November 11, 2008

A new model for journalism in Connecticut?

Genghis Conn's piece The Twilight of Newsprint is a pretty damn good summary of the sad state of things at Connecticut's dwindling number of newspapers and shrinking number of reporters. It's getting dark out there.
Here's a key passage:
There are plenty of people who would not be sad to see newspapers go, but those people don’t get it. We need the newspapers, or something like them. We need professional journalists covering cities, towns, government and everything else in Connecticut. Blogs and citizen journalism are great, and help cover some of the gaps, but they only go so far and do so much. The problem is that huge gaps are appearing in coverage, and there is not much out there that’s filling them. One needs only to look at how thin the ranks of Capitol journalists are to realize just how much of a problem this is.
Some sort of new model is needed. Professional journalism is a cornerstone of our republic, and it needs to survive in some form. It’s sad that it may not be as newspapers, although I think they still have an important place in our society. I may be a blogger and a denizen of the Web, but I’m also a librarian, and I know that words printed on paper have a power and a weight that words printed on the ephemeral, mutable and chaotic internet simply do not.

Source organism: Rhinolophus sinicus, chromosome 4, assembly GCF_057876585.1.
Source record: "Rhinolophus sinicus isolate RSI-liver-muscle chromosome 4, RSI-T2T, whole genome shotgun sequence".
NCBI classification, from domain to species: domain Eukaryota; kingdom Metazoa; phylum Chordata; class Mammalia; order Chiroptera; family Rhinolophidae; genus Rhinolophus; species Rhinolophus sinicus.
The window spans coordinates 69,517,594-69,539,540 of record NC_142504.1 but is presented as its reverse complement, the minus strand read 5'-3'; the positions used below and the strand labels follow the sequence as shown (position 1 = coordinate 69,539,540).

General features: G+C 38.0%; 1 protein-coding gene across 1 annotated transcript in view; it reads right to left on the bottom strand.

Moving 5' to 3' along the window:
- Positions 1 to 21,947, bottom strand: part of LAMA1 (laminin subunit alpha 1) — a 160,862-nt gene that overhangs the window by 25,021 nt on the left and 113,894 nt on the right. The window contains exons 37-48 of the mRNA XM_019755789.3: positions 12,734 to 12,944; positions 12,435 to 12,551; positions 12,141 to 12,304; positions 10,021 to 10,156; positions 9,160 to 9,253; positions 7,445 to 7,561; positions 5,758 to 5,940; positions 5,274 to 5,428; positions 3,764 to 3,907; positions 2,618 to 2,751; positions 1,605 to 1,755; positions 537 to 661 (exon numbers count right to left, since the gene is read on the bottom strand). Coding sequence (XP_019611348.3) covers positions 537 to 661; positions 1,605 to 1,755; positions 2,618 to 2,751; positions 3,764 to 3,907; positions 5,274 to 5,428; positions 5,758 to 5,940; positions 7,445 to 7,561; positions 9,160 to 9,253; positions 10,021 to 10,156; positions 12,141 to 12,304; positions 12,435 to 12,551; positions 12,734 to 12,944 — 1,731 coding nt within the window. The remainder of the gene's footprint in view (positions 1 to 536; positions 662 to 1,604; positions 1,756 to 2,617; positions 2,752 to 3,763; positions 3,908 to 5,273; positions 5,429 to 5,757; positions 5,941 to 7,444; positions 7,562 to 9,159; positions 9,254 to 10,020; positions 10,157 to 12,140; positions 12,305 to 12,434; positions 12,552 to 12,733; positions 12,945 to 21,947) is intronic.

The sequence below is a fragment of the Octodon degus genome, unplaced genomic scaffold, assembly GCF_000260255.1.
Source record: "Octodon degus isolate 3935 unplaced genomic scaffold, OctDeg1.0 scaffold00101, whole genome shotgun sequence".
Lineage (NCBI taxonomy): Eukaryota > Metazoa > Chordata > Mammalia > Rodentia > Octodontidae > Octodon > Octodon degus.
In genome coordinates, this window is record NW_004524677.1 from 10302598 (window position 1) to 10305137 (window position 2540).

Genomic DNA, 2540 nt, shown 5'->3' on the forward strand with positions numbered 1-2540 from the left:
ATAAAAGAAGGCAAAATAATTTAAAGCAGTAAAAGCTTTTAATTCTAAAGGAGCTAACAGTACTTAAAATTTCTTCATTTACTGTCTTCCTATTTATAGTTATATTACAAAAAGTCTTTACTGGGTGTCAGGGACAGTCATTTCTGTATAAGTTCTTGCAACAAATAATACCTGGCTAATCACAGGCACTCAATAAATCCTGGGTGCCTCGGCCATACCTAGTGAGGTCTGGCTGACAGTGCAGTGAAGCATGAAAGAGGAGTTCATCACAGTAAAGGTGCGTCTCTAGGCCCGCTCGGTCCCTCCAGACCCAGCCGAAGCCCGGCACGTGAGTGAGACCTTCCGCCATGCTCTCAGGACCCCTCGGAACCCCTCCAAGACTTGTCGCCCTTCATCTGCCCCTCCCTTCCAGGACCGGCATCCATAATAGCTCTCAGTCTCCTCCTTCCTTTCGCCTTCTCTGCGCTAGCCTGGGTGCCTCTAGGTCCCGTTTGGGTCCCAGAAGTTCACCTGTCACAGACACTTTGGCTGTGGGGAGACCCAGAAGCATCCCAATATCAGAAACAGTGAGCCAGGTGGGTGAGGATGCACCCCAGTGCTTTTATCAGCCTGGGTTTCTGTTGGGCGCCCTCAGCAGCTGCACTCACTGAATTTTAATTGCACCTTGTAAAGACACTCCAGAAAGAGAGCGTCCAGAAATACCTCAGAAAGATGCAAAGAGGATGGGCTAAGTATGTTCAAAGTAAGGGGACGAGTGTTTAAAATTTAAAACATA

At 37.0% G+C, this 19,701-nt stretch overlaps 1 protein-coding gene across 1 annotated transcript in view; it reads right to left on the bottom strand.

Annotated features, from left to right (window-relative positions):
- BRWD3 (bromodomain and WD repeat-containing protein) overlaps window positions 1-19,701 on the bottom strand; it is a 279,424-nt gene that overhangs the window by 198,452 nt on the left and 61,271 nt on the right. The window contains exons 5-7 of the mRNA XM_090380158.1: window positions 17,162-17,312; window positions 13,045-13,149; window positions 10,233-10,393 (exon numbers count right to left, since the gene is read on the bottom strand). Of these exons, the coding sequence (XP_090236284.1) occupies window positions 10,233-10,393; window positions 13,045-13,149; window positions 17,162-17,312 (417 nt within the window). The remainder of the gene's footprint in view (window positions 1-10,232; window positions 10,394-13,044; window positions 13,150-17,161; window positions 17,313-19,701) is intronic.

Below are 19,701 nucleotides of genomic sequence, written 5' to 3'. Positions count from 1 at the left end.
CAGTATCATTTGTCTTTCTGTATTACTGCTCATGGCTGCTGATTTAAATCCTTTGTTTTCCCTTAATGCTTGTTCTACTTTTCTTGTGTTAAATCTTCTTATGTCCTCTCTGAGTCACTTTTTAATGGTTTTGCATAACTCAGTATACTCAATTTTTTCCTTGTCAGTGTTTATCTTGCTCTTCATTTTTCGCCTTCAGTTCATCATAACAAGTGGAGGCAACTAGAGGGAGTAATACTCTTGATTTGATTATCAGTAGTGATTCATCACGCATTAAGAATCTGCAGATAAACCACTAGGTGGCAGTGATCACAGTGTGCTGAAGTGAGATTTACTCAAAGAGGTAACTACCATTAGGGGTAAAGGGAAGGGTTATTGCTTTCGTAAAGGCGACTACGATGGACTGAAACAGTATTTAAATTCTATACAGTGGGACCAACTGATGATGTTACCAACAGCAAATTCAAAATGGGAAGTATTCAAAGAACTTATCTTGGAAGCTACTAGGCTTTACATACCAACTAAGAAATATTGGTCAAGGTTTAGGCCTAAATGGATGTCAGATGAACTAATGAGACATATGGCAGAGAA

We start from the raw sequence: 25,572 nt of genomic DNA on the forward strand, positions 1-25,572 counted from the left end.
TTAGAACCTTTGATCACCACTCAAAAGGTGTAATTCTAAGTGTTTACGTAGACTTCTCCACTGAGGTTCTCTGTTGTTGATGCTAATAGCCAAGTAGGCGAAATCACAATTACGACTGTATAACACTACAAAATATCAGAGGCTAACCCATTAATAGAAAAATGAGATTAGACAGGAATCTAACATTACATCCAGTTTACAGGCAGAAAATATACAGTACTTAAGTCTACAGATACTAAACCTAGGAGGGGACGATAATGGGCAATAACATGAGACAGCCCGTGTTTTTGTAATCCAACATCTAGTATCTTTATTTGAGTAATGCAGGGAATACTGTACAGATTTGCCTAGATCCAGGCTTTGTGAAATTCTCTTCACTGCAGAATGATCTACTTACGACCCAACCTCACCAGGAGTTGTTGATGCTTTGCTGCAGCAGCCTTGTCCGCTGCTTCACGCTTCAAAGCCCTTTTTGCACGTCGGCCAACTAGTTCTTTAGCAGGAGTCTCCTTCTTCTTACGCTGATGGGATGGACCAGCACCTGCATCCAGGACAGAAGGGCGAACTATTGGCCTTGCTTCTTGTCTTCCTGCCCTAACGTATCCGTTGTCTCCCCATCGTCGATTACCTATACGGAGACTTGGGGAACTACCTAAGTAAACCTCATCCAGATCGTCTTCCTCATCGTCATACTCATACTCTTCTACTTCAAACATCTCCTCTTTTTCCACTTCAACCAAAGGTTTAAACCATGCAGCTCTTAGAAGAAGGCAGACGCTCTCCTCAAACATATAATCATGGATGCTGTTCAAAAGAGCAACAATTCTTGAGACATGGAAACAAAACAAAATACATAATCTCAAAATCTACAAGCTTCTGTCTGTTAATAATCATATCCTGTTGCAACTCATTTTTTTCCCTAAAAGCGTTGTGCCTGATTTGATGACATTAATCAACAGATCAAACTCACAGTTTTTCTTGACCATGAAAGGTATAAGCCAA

I'm increasingly convinced that a "new model" is required to make sure that people get the news they need from reliable journalists. But finding that model is the trick for all of us.
Let's see what ideas are out there that would do what's needed.
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